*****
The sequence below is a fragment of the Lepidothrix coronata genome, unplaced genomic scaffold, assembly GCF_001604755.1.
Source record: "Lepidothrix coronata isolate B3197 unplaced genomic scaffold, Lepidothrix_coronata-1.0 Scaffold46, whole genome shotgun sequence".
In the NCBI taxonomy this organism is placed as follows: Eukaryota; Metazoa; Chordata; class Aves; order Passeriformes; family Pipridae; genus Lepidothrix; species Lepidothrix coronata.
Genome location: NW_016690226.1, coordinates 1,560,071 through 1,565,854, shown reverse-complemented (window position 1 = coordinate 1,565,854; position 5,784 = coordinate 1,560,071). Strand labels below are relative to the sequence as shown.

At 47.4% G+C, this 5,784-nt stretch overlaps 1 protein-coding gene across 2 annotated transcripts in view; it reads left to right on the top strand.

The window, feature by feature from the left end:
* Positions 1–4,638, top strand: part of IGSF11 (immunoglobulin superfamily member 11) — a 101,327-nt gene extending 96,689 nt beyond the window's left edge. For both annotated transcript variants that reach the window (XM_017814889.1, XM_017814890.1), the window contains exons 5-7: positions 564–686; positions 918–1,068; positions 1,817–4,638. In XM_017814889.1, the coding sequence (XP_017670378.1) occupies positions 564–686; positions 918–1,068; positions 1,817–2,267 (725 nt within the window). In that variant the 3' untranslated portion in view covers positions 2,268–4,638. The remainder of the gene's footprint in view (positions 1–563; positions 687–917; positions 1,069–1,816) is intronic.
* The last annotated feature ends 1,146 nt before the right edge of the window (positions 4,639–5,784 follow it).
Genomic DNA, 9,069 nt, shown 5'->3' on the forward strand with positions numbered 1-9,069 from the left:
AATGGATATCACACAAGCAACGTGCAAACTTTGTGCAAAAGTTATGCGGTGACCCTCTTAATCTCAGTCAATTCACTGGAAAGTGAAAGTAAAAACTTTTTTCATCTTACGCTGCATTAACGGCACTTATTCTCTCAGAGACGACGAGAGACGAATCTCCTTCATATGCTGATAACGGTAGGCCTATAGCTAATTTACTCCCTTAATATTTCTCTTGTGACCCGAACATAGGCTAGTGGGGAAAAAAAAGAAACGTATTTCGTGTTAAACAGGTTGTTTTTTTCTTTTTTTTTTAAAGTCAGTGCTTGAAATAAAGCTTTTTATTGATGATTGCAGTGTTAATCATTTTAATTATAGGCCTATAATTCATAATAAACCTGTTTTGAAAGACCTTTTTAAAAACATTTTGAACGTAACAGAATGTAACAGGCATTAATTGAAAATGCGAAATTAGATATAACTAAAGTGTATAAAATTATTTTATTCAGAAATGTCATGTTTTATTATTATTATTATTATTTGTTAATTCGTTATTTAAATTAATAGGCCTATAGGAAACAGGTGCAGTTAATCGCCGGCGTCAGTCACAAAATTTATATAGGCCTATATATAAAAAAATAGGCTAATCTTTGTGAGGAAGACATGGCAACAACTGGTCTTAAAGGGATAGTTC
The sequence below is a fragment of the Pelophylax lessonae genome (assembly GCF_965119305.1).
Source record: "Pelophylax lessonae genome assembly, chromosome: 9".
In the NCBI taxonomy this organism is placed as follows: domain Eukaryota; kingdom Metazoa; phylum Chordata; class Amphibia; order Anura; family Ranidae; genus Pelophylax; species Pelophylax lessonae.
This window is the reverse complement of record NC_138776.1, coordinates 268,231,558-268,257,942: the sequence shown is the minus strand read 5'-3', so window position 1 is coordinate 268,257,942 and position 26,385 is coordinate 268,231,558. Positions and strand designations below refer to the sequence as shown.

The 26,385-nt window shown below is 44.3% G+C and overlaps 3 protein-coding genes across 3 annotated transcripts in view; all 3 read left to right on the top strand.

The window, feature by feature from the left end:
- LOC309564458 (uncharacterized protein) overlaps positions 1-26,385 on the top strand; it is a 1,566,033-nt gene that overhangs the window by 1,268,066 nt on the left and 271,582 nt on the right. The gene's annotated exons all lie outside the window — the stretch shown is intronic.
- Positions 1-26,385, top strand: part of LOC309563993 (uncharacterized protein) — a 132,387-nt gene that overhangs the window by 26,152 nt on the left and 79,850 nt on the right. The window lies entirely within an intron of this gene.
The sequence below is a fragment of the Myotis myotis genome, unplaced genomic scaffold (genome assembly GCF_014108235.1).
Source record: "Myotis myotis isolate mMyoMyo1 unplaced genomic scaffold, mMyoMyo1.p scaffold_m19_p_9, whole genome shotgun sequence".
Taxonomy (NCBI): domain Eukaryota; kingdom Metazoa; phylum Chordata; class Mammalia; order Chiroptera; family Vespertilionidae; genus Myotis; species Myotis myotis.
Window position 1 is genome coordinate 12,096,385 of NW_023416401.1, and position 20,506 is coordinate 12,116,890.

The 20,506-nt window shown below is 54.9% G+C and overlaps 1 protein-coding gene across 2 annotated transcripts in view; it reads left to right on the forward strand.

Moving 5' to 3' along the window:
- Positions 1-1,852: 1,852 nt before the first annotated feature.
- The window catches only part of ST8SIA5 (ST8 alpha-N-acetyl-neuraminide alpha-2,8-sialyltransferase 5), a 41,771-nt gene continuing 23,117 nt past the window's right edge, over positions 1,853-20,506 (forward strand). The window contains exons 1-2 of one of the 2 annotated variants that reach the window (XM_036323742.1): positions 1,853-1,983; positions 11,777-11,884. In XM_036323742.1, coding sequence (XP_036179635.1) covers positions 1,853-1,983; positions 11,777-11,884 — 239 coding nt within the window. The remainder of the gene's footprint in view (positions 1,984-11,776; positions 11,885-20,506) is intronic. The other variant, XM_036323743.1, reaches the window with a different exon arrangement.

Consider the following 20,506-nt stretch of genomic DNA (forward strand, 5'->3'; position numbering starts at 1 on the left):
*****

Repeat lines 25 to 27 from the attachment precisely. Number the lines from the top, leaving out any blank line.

- Positions 1-1,852: 1,852 nt before the first annotated feature.
- The window catches only part of ST8SIA5 (ST8 alpha-N-acetyl-neuraminide alpha-2,8-sialyltransferase 5), a 41,771-nt gene continuing 23,117 nt past the window's right edge, over positions 1,853-20,506 (forward strand). The window contains exons 1-2 of one of the 2 annotated variants that reach the window (XM_036323742.1): positions 1,853-1,983; positions 11,777-11,884. In XM_036323742.1, coding sequence (XP_036179635.1) covers positions 1,853-1,983; positions 11,777-11,884 — 239 coding nt within the window. The remainder of the gene's footprint in view (positions 1,984-11,776; positions 11,885-20,506) is intronic. The other variant, XM_036323743.1, reaches the window with a different exon arrangement.

Consider the following 20,506-nt stretch of genomic DNA (forward strand, 5'->3'; position numbering starts at 1 on the left):